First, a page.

Tony Blankley

Franklin Roosevelt was famous for being able to give people on all sides of a policy dispute the impression that he supported each person's position. Such artfulness helped him manage domestic politics for 12 years in the presidency. Similarly, President Obama wrote in his book "The Audacity of Hope" that "I serve as a blank screen on which people of vastly different political stripes project their own views. As such, I am bound to disappoint some, if not all, of them."

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All politicians -- indeed all people -- permit such ambiguous perceptions of themselves from time to time. But for presidents, it is vital that such ambiguities support, not undermine, their policy objectives. And, as important articles in the Washington Post and the U.K. Guardian last weekend disclose, there is major confusion at the highest levels over what the president's policy is in Afghanistan.

The confusions as to intentions, strategies and exit timing started immediately after the president's Dec. 1 speech, and have gotten dangerously worse in the ensuing month. Defense Secretary Robert Gates, Secretary of State Hillary Clinton, Chairman of Joint Chiefs Adm. Mike Mullins and the top generals all said we were there to win and the July 2011 exit date was conditional on whether enough had been accomplished by then. White House spokesman Robert Gibbs, adviser David Axelrod, Chief of Staff Rahm Emanuel, Vice President Joe Biden and the president all indicated July 2011 was real, and senior White House sources said "winning" was not an objective.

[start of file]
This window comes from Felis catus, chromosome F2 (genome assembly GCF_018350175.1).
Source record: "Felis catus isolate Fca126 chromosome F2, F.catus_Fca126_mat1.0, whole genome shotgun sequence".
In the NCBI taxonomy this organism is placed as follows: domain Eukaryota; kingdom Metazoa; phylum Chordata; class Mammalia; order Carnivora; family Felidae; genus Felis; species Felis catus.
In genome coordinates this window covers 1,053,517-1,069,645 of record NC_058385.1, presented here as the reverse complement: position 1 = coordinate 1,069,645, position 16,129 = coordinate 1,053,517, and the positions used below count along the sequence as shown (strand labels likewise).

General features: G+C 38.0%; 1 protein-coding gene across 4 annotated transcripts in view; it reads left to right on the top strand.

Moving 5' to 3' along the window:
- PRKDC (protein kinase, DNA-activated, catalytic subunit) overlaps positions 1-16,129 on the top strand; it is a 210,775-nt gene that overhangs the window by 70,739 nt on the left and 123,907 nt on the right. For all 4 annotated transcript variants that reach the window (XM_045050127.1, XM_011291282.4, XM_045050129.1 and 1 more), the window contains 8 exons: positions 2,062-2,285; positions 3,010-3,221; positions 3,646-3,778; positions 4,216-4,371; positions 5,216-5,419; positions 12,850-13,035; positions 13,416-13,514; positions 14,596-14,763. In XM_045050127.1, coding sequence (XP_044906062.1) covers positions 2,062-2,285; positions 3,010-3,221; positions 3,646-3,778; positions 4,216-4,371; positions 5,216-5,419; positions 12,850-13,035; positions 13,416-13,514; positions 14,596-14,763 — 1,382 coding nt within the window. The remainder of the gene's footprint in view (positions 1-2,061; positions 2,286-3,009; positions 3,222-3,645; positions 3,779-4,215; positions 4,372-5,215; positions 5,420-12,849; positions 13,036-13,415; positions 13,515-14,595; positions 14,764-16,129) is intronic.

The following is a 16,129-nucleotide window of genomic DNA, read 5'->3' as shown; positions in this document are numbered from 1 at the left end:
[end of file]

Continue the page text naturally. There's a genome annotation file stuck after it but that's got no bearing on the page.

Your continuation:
In an extraordinary example of expository journalism on the front page of last Saturday's Washington Post, Rajiv Chandrasekaran laid bare the shockingly different understandings of the Afghan mission held by the White House and the Pentagon (see "Civilian, military planners have different views on new approach to Afghanistan," The Post, Dec. 26).

There are three broad areas of "misunderstanding." First, Gen. Stanley McChrystal believes he is allowed to build up Afghan troop levels to 400,000. The president's objective is 230,000. With 400,000, we would be at about the minimal total troop level that the Army and Marine manual says is required to win a counterinsurgency war.


Tony Blankley

Tony Blankley, a conservative author and commentator who served as press secretary to Newt Gingrich during the 1990s, when Republicans took control of Congress, died Sunday January 8, 2012. He was 63.

Blankley, who had been suffering from stomach cancer, died Saturday night at Sibley Memorial Hospital in Washington, his wife, Lynda Davis, said Sunday.

In his long career as a political operative and pundit, his most visible role was as a spokesman for and adviser to Gingrich from 1990 to 1997. Gingrich became House Speaker when Republicans took control of the U.S. House of Representatives following the 1994 midterm elections.

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